What an empty life it must be, to derive pleasure from insipid, constant trolling.
          Just go away or shut up. Grownups are trying to talk.

          • Your grown up self called me fat and old. (1 for 2) while never once engaging in an argument.

          • blackdaug

            So you are also fat Pierre?
            Thanks for the tip.
            As for being old…I have no idea, but you are sure getting old around

  • CygnusX1isaHole

    Sloppy reporting. First of all, the article you link to at HuffPo is from Thursday, not Friday.

    As was reported yesterday (Friday) the administration was already walking back Kerry’s comments:

    No, says State Dept., Drone Attacks in Pakistan Will Not Be Ending ‘Very, Very Soon’

    Following comments made by Secretary of State John Kerry Thursday, in which he said U.S. drone operations in Pakistan will end “very, very soon,” the State Department immediately backtracked saying there is no time-line for such a plan.

    Speaking at a press briefing following Kerry’s comments made during a trip to Pakistan, Marie Harf—State Department Deputy Spokesperson—responded to questions over Kerry’s comments by saying “there is no exact timeline to provide,” and “Obviously, a lot of this is driven by the situation on the ground.”

    Pushing the issue further, one reporter posed: “Well, he [Kerry] says he hopes it’ll be very, very soon. Is there any reason to think that it will be very, very soon? Are you talking about ending it very, very soon?”

    Harf responded without clarifying any foreseeable end point, insinuating that the drone program will continue until the U.S. believes it has defeated al-Qaida in the region.


    • muselet

      A diplomat gave a diplomatic response to a Pakistani television reporter in the runup to negotiations over US policy in Pakistan. Gasp shock horror! Well, that proves the US is an eviler empire than any evil empire ever!

      Grow up.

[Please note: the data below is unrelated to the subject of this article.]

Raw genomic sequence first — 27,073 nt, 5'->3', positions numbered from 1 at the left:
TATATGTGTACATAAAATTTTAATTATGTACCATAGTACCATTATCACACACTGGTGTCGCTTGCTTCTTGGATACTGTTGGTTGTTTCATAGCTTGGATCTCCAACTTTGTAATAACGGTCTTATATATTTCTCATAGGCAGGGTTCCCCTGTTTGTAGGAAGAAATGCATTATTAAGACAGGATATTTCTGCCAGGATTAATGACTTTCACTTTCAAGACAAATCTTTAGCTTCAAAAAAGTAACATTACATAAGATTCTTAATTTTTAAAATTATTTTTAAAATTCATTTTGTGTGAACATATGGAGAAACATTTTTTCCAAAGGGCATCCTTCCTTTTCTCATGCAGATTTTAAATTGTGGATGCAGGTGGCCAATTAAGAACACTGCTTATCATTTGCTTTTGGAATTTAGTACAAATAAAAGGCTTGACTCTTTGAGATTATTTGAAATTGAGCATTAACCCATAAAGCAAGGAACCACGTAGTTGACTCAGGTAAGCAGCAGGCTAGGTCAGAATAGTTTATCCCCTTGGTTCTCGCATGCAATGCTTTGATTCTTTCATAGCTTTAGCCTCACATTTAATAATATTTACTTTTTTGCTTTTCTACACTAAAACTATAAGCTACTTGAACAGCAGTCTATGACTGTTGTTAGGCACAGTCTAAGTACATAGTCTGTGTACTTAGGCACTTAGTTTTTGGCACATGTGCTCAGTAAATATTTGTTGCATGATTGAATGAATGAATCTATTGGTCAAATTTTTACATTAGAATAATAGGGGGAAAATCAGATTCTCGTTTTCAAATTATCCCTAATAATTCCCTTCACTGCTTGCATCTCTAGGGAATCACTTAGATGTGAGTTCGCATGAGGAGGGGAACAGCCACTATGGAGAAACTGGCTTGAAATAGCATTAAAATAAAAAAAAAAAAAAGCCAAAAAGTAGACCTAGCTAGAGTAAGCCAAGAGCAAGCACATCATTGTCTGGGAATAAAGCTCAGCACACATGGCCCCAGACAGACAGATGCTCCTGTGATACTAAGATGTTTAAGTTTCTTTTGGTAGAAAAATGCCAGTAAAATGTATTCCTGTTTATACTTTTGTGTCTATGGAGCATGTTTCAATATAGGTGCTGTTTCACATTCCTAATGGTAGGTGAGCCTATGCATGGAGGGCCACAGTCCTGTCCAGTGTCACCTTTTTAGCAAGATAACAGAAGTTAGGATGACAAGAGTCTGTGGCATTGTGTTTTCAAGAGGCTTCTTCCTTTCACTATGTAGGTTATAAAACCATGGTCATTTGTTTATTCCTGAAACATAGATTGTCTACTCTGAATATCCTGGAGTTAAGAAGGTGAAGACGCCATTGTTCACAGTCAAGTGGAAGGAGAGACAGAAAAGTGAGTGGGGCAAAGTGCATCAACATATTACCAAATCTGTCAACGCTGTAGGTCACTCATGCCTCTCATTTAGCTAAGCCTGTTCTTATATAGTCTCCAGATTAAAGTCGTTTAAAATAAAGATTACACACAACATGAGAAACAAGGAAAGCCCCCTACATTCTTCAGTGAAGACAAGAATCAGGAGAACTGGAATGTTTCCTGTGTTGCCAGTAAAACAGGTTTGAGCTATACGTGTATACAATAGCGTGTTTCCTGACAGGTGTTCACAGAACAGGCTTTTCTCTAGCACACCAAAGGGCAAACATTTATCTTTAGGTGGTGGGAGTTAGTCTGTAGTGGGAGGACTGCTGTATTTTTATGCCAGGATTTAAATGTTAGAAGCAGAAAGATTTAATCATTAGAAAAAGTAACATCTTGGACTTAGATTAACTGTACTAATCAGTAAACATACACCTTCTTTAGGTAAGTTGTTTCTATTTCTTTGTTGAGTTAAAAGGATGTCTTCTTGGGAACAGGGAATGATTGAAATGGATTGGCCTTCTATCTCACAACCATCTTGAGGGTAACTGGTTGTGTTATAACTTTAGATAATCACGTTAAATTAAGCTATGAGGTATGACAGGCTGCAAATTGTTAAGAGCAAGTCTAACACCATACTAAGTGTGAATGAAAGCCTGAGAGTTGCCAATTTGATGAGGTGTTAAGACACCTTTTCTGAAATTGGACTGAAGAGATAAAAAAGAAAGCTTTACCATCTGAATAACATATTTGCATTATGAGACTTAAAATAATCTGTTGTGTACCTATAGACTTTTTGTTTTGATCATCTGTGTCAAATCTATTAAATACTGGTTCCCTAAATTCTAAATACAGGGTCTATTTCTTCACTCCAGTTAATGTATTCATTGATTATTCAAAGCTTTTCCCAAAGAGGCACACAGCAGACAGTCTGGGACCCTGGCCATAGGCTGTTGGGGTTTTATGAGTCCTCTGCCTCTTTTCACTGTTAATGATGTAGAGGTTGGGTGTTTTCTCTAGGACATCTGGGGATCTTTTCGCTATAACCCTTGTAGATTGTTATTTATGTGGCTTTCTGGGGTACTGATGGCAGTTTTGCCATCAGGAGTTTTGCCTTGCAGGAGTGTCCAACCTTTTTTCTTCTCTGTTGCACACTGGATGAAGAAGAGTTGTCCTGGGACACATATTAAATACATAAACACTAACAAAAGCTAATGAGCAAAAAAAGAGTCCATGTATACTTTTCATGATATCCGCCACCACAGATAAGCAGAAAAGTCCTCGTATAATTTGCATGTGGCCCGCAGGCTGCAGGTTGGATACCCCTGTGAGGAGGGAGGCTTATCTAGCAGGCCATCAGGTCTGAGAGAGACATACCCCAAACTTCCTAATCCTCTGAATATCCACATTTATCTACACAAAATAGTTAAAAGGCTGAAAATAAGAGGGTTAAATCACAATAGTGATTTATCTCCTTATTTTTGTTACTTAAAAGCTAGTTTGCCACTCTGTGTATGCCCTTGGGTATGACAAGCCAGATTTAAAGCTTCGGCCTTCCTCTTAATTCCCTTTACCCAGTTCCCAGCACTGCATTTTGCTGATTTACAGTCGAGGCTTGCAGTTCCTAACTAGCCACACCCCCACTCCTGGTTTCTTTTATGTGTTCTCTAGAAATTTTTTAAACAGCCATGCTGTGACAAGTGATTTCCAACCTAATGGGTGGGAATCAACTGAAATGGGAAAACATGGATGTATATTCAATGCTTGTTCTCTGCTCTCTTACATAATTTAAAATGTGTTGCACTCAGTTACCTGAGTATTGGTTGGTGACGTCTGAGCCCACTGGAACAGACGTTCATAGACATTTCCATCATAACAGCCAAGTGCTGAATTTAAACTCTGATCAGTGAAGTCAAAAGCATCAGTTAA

• CygnusX1isaHole

        John Kerry:

        “…I think the president has a very real timeline and we hope it’s going to be very, very soon.”

        Here’s the response from Marie Harf—State Department Deputy Spokesperson:

        “…the Secretary was making the point that we have made, as we’ve talked about, significant progress against core al-Qaida in this region, and that we will continue to do so – that they are a shadow of what they once were, and I think he was reinforcing that point. But again, no timeline to provide right now.”

        This is not a diplomatic response. It’s a complete refutation of what John Kerry said.

        It’s past time for you to grow up from your childish partisan worship. It’s distorting your reality.

        • blackdaug

          “.I think the president has a very real timeline and we hope it’s going to be very, very soon.”
          “But again, no timeline to provide right now.”

          The President has a timeline, Kerry hopes it is soon, but they are not going to provide a definite timeline right now.

          Speaking of childish……are you able to read?

        • muselet

          Reading comprehension fail.

          John Kerry was asked a question by a Pakistani television reporter. He gave a diplomatic answer, or—if you want to be indelicate—he dodged the question.

          PROTIP: When a diplomat says s/he “hopes” something will happen, s/he is not stating official US policy. A spokesperson for the State Department will, however, state official US policy, because that’s in the job description.

          See the difference?

          And “childish partisan worship”? Really? That’s the best you can do?

          How terribly disappointing.


    • BlueTrooth

      Common Dreams? They held on to that phony Pressure Cooker story after the details were clear that an ex-boss called his local police for some “undisclosed” reason. I’ve checked them off the list of even slightly credible resources.

      • CygnusX1isaHole

        Do you have poor vision? The update to the original Commondreams article is right here:


        • CygnusX1isaHole

          Where’s the correction from Bob Cesca for getting the date of the original HuffPo story wrong? Where’s the update reporting that Marie Harf—State Department Deputy Spokesperson, walked back the entirety of John Kerry’s statement (before Bob Cesca even wrote this post)?

          I’ve checked Bob Cesca off the list of even marginally credible sources.